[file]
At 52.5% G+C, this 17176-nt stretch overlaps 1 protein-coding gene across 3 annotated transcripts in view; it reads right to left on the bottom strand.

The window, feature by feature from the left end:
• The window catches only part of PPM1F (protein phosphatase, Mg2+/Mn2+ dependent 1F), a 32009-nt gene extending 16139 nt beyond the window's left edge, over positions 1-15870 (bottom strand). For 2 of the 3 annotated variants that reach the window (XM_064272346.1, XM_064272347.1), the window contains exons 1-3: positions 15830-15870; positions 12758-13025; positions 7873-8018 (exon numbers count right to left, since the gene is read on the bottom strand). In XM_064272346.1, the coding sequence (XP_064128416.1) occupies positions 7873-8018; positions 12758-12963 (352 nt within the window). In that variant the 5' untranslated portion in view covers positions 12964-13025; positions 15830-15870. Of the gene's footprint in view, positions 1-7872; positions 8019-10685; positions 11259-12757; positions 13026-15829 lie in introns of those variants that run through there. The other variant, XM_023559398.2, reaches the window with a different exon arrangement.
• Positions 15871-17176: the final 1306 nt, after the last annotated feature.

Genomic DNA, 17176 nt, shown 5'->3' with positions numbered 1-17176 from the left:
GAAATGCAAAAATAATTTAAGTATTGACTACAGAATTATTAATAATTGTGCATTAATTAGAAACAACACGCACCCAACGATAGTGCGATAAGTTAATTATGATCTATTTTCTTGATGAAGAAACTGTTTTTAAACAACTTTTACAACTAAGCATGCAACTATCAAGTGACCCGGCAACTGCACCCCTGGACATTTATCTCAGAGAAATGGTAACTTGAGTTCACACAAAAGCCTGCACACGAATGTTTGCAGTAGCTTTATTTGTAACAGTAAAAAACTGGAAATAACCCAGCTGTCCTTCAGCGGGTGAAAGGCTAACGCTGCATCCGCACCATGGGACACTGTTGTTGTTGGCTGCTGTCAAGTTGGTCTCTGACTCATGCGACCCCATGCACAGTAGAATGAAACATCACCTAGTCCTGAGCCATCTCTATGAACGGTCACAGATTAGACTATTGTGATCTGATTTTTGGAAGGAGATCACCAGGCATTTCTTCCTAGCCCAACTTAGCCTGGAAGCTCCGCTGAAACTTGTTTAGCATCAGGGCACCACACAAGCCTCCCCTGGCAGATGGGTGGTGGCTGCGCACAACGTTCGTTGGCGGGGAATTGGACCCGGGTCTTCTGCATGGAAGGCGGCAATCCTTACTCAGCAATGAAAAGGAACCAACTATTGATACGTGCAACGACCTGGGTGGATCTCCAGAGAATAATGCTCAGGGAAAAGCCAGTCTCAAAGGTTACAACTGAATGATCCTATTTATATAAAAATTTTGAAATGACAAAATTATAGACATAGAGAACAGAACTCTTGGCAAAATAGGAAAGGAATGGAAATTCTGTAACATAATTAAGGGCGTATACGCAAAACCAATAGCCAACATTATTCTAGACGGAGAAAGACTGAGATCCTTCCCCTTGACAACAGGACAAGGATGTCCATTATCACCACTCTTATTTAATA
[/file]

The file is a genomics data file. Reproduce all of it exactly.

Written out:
At 52.5% G+C, this 17176-nt stretch overlaps 1 protein-coding gene across 3 annotated transcripts in view; it reads right to left on the bottom strand.

The window, feature by feature from the left end:
• The window catches only part of PPM1F (protein phosphatase, Mg2+/Mn2+ dependent 1F), a 32009-nt gene extending 16139 nt beyond the window's left edge, over positions 1-15870 (bottom strand). For 2 of the 3 annotated variants that reach the window (XM_064272346.1, XM_064272347.1), the window contains exons 1-3: positions 15830-15870; positions 12758-13025; positions 7873-8018 (exon numbers count right to left, since the gene is read on the bottom strand). In XM_064272346.1, the coding sequence (XP_064128416.1) occupies positions 7873-8018; positions 12758-12963 (352 nt within the window). In that variant the 5' untranslated portion in view covers positions 12964-13025; positions 15830-15870. Of the gene's footprint in view, positions 1-7872; positions 8019-10685; positions 11259-12757; positions 13026-15829 lie in introns of those variants that run through there. The other variant, XM_023559398.2, reaches the window with a different exon arrangement.
• Positions 15871-17176: the final 1306 nt, after the last annotated feature.

Genomic DNA, 17176 nt, shown 5'->3' with positions numbered 1-17176 from the left:
GAAATGCAAAAATAATTTAAGTATTGACTACAGAATTATTAATAATTGTGCATTAATTAGAAACAACACGCACCCAACGATAGTGCGATAAGTTAATTATGATCTATTTTCTTGATGAAGAAACTGTTTTTAAACAACTTTTACAACTAAGCATGCAACTATCAAGTGACCCGGCAACTGCACCCCTGGACATTTATCTCAGAGAAATGGTAACTTGAGTTCACACAAAAGCCTGCACACGAATGTTTGCAGTAGCTTTATTTGTAACAGTAAAAAACTGGAAATAACCCAGCTGTCCTTCAGCGGGTGAAAGGCTAACGCTGCATCCGCACCATGGGACACTGTTGTTGTTGGCTGCTGTCAAGTTGGTCTCTGACTCATGCGACCCCATGCACAGTAGAATGAAACATCACCTAGTCCTGAGCCATCTCTATGAACGGTCACAGATTAGACTATTGTGATCTGATTTTTGGAAGGAGATCACCAGGCATTTCTTCCTAGCCCAACTTAGCCTGGAAGCTCCGCTGAAACTTGTTTAGCATCAGGGCACCACACAAGCCTCCCCTGGCAGATGGGTGGTGGCTGCGCACAACGTTCGTTGGCGGGGAATTGGACCCGGGTCTTCTGCATGGAAGGCGGCAATCCTTACTCAGCAATGAAAAGGAACCAACTATTGATACGTGCAACGACCTGGGTGGATCTCCAGAGAATAATGCTCAGGGAAAAGCCAGTCTCAAAGGTTACAACTGAATGATCCTATTTATATAAAAATTTTGAAATGACAAAATTATAGACATAGAGAACAGAACTCTTGGCAAAATAGGAAAGGAATGGAAATTCTGTAACATAATTAAGGGCGTATACGCAAAACCAATAGCCAACATTATTCTAGACGGAGAAAGACTGAGATCCTTCCCCTTGACAACAGGACAAGGATGTCCATTATCACCACTCTTATTTAATA